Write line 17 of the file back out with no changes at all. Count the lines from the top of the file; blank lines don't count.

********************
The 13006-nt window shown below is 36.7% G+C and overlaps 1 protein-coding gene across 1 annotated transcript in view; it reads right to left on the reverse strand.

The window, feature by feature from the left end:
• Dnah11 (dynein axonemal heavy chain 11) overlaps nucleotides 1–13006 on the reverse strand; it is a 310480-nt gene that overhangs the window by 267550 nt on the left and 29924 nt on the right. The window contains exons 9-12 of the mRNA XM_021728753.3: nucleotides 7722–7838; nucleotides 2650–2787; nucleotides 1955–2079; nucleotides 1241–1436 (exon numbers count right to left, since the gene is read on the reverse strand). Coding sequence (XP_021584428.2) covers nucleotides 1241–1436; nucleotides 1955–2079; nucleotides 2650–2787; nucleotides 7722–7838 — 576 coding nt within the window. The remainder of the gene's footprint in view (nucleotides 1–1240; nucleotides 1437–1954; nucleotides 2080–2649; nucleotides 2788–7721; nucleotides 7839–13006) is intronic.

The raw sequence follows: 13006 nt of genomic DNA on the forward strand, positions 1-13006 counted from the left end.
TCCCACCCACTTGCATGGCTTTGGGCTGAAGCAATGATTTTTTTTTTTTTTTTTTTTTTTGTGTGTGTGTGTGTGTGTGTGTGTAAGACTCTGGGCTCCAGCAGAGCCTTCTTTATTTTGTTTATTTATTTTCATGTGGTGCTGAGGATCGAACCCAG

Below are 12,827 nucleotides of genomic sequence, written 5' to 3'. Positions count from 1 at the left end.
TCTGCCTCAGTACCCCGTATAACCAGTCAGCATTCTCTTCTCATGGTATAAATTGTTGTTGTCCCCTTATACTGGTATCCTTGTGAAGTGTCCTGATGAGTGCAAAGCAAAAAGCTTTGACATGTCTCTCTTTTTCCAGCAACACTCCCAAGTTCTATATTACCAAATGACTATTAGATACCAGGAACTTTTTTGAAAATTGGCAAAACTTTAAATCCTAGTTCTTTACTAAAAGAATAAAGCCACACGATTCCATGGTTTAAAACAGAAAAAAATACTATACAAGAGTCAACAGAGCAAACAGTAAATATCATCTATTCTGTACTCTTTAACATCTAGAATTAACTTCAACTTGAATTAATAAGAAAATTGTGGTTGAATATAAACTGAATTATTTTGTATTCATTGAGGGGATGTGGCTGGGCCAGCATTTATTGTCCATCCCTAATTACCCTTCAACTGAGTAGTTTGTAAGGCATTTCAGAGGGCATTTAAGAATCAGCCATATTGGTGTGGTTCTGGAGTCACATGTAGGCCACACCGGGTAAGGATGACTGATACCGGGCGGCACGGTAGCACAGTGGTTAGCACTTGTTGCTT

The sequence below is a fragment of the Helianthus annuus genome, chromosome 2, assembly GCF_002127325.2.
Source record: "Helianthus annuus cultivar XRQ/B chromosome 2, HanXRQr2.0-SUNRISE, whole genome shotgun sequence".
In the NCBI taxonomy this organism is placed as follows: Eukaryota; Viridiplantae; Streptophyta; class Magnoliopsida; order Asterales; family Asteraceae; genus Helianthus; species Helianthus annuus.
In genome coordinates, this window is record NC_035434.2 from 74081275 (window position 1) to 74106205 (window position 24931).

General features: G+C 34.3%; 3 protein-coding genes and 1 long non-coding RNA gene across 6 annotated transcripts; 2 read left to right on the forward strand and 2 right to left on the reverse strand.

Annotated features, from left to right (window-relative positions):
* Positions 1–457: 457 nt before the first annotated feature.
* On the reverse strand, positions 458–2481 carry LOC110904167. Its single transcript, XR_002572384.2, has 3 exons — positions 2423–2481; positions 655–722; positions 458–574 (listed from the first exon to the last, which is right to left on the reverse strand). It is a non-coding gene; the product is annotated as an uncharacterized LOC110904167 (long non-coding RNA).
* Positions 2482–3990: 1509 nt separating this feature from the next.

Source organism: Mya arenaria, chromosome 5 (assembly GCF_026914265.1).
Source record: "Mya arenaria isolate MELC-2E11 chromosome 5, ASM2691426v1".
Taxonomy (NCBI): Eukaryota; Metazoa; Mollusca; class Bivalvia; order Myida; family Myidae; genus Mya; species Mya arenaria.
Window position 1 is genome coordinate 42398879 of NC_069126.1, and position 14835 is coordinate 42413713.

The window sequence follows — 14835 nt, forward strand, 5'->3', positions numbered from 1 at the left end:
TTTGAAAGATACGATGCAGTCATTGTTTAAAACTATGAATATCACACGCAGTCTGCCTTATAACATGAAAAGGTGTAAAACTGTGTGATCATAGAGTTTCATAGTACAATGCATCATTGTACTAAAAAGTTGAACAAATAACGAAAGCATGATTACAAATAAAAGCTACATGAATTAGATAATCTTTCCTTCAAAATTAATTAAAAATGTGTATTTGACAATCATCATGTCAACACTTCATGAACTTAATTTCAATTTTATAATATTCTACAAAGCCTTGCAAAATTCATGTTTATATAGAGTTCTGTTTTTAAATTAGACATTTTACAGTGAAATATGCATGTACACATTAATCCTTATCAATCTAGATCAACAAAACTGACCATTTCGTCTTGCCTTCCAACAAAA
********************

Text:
Source organism: Mya arenaria, chromosome 5 (assembly GCF_026914265.1).